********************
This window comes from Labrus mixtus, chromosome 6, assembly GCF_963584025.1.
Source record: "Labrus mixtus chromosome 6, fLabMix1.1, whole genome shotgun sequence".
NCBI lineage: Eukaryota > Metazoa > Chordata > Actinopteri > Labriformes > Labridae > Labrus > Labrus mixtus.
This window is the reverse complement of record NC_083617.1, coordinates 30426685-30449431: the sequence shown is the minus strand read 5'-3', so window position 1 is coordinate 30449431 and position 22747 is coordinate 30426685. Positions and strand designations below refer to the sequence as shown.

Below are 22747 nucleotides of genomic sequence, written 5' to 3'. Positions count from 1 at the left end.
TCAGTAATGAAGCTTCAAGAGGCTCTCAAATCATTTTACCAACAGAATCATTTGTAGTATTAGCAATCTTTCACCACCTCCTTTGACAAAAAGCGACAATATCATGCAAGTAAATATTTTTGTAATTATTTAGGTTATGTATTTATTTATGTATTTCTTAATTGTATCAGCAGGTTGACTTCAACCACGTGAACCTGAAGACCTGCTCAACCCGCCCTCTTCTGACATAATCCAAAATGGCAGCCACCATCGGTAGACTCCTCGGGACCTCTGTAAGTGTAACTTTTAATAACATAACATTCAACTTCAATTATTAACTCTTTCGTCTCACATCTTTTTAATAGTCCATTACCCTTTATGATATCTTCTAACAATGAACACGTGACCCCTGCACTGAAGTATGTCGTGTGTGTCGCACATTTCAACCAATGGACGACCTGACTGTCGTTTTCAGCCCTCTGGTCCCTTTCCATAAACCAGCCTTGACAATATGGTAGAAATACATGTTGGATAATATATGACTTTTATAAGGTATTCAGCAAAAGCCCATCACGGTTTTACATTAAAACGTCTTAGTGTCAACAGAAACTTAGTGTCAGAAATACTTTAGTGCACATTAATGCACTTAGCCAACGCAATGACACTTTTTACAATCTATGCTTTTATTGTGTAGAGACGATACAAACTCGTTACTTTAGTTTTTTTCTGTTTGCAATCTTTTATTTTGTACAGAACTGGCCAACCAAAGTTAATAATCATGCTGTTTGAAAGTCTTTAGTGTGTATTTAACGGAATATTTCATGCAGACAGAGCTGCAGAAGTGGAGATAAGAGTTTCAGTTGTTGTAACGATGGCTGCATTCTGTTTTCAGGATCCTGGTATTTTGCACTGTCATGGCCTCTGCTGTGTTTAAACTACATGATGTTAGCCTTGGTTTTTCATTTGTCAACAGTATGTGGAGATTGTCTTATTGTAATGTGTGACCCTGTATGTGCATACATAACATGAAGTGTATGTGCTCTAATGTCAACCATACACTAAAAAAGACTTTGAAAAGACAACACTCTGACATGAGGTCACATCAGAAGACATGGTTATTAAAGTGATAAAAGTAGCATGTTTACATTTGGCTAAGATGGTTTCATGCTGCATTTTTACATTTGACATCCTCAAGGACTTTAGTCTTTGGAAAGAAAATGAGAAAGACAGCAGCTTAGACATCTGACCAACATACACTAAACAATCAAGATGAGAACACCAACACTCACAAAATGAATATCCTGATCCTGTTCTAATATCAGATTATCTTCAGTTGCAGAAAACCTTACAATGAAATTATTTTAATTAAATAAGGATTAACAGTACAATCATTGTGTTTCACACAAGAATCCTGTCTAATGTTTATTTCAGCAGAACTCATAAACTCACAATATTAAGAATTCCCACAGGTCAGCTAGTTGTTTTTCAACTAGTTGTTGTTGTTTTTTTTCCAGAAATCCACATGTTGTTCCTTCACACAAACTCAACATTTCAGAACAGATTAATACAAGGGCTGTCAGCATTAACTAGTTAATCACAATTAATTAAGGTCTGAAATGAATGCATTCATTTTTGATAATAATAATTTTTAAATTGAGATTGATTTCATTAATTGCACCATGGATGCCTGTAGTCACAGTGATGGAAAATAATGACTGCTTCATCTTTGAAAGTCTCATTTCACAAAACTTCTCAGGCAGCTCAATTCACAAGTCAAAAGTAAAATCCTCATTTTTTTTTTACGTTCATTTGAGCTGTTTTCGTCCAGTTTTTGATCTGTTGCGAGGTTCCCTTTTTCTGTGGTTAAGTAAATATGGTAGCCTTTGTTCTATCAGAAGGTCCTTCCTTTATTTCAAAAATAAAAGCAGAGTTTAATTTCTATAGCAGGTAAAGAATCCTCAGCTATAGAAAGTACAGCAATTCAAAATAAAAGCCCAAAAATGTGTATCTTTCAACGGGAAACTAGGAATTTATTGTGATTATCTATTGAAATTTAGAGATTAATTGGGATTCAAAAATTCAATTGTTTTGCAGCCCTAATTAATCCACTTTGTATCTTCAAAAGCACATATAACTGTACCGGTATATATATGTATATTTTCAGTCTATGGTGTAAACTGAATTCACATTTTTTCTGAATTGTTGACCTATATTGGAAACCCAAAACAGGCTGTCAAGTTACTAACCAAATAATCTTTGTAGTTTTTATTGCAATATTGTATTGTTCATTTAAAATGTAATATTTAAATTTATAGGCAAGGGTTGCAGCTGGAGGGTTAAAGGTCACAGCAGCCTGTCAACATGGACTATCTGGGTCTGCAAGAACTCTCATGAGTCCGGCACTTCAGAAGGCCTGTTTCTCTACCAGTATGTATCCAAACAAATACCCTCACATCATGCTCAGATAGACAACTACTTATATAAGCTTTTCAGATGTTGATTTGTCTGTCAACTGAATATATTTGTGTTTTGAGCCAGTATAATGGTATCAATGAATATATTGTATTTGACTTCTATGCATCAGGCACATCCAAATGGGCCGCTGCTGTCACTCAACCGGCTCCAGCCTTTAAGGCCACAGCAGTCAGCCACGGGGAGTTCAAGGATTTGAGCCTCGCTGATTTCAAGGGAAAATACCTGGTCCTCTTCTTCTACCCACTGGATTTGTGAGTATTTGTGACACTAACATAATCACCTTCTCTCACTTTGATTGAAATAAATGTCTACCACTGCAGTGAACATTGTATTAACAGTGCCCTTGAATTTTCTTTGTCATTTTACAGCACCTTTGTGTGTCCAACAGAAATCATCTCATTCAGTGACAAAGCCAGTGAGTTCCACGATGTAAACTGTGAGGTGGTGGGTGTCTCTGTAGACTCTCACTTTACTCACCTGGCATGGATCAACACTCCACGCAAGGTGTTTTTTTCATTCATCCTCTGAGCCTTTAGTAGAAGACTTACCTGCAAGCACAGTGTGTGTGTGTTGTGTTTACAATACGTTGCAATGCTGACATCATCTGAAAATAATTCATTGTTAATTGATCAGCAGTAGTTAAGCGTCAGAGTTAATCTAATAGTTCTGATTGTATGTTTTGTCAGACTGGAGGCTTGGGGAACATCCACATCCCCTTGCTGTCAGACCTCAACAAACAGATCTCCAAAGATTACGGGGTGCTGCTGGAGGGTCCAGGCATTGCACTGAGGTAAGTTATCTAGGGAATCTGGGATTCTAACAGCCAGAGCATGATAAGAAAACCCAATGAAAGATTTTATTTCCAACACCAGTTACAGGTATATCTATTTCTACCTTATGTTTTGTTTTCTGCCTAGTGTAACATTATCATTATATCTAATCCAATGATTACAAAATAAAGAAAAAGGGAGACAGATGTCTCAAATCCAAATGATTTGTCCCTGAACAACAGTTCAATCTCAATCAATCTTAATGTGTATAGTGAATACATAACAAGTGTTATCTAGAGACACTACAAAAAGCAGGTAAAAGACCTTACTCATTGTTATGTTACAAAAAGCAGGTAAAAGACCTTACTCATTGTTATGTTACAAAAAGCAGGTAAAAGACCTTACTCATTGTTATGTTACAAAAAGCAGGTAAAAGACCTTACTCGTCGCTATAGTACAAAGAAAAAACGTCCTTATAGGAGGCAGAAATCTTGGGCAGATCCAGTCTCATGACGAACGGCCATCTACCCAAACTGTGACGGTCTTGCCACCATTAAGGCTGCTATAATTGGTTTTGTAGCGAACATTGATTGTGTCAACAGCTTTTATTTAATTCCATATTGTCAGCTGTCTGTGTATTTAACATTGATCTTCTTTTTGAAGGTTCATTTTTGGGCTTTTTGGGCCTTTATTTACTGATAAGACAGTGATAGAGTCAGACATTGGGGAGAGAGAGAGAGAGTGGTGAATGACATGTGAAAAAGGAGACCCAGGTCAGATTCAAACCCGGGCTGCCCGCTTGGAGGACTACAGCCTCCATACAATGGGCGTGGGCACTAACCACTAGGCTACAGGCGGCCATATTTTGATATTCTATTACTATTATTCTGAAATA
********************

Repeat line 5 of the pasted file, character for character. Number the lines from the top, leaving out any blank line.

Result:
Below are 22747 nucleotides of genomic sequence, written 5' to 3'. Positions count from 1 at the left end.